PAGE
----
Don’t bother with Android tablets

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Juan Garzon/CNET

When it comes to gadgets, I look for the right tool for the job. My household includes Android phones, iPhones, MacBooks, a Chromebook and a couple of Windows PCs. I have an old Android tablet around, but it’s now relegated to being a glorified weather station. It happens to be the second-generation Google Nexus 7 from 2013. Back when I bought it, I thought, “Great, Google is behind this! This will be a device that gets all the best from Google as long as possible.” 

It turns out “as long as possible” meant two years; it’s stuck on Android 6. If I want Android 10, the latest version, I’ll have to start messing with Lineage OS, a custom ROM for older Android devices. That means I’ll have to unlock the bootloader of the Nexus 7 and install a new ROM. While that could be a fun project that I may try in the future, it’s an example of why Android tablets just don’t make a lot of sense as a long-term investment.


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Android tablets make little sense



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Android is a great mobile operating system and I love it on my Note 20 Ultra. I get to customize it like crazy. I also know that this phone will get updates for the next few years. Generally, I use whatever phone I have for two to three years. Tablets tend to last longer physically, but it’s difficult to know if and when you’ll get updates. Samsung did announce that several of its newest Android tablets would get guaranteed updates for several years. That’s great, but it’s far from the norm.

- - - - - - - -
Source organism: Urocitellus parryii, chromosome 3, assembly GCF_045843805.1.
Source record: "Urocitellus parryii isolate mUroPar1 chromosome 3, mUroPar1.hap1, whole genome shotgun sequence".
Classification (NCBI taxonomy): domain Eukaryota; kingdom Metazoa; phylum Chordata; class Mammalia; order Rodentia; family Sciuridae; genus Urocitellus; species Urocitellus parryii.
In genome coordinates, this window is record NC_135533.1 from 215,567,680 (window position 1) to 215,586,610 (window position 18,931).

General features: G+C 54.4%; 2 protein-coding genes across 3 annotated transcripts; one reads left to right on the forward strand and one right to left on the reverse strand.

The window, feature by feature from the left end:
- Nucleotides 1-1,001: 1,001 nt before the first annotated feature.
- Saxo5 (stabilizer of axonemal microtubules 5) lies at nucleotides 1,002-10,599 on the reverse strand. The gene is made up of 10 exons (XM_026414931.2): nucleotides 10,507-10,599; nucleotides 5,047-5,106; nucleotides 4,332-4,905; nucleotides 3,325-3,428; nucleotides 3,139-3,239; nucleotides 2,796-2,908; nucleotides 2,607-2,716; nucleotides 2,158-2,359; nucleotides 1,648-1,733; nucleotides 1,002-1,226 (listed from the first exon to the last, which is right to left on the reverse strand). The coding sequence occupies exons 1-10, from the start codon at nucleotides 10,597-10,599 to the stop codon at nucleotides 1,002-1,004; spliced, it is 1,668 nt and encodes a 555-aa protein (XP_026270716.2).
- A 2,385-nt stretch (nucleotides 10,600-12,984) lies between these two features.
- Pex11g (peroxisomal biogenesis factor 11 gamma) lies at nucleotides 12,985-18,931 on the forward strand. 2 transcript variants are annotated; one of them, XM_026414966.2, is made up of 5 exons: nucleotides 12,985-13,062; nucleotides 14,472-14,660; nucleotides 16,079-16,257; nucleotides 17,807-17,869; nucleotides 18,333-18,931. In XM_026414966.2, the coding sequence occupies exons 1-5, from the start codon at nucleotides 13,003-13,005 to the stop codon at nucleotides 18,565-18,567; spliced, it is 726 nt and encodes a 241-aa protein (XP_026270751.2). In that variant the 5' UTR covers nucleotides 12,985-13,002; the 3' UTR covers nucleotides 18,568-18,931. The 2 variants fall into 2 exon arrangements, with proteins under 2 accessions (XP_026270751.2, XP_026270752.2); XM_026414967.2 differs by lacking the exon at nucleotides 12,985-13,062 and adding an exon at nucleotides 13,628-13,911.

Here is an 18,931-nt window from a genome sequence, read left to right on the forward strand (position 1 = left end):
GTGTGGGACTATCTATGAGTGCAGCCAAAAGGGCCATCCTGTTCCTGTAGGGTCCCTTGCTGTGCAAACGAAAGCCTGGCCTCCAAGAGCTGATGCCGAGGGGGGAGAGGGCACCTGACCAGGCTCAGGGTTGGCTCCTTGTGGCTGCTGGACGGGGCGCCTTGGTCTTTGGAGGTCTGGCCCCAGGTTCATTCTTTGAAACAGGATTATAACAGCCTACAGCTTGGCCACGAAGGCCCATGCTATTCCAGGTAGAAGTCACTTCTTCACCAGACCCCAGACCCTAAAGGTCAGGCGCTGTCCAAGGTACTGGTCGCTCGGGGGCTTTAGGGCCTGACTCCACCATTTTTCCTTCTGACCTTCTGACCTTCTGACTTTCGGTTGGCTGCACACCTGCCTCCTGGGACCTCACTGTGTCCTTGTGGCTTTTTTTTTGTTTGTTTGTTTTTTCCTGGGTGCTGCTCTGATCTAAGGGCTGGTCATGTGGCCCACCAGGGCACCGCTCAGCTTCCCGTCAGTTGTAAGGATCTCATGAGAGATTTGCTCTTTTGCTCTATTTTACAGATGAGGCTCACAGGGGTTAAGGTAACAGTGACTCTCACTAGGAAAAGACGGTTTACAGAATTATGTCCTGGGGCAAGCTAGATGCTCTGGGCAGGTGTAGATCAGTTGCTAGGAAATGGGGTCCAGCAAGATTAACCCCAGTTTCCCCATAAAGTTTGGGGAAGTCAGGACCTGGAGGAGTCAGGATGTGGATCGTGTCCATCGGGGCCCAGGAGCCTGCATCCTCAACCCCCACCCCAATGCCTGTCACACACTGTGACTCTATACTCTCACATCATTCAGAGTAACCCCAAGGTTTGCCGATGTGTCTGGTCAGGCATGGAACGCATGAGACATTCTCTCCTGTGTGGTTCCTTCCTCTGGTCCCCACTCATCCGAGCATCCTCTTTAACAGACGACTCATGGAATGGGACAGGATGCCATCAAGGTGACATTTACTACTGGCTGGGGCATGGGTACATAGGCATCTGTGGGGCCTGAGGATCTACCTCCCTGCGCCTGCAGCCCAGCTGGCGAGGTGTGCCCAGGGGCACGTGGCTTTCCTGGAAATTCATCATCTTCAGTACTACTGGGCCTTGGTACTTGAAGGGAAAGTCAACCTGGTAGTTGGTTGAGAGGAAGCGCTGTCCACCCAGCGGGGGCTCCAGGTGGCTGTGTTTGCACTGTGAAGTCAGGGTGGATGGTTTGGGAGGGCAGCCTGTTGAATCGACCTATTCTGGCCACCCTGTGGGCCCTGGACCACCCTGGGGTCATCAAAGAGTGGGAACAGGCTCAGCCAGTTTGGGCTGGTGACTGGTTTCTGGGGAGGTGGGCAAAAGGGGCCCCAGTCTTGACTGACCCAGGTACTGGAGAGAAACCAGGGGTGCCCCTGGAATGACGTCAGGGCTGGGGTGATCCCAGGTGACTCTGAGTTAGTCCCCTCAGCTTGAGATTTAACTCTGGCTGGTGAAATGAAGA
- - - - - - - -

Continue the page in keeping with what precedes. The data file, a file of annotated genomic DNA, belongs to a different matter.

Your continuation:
When I’m looking to buy a tablet or laptop, I’m looking to buy a device that should outlast my phone. I want those devices to have a lifecycle of probably around five years or so. Good luck finding an Android tablet that gets five years of OS updates. That does not mean the tablet just stops working when the updates stop. It means you’re no longer getting the latest features unless you shell out for new hardware or start messing around with other ROMs. It also means you’re not getting security updates, so at some point it becomes a risk.

If you look at tablet competition from Apple or Microsoft, you’re probably getting updates for five years easily. Apple’s latest iPadOS 13 works on the iPad Air 2, a device that was released in October 2014. Then there’s Microsoft. It’s a company famous for providing updates for years and years and years (sometimes to its own detriment). While the tablet applications on Windows tablets may not be as polished as iOS or Android apps, you get the ability to run full-on programs without compromise. And Microsoft has this whole multitasking thing down to a science using a windowed operating system. 

I could go on and on about why Android tablets just don’t cut it. And I did in the video above. I’m sure you’ll let me know what you think in the comments.



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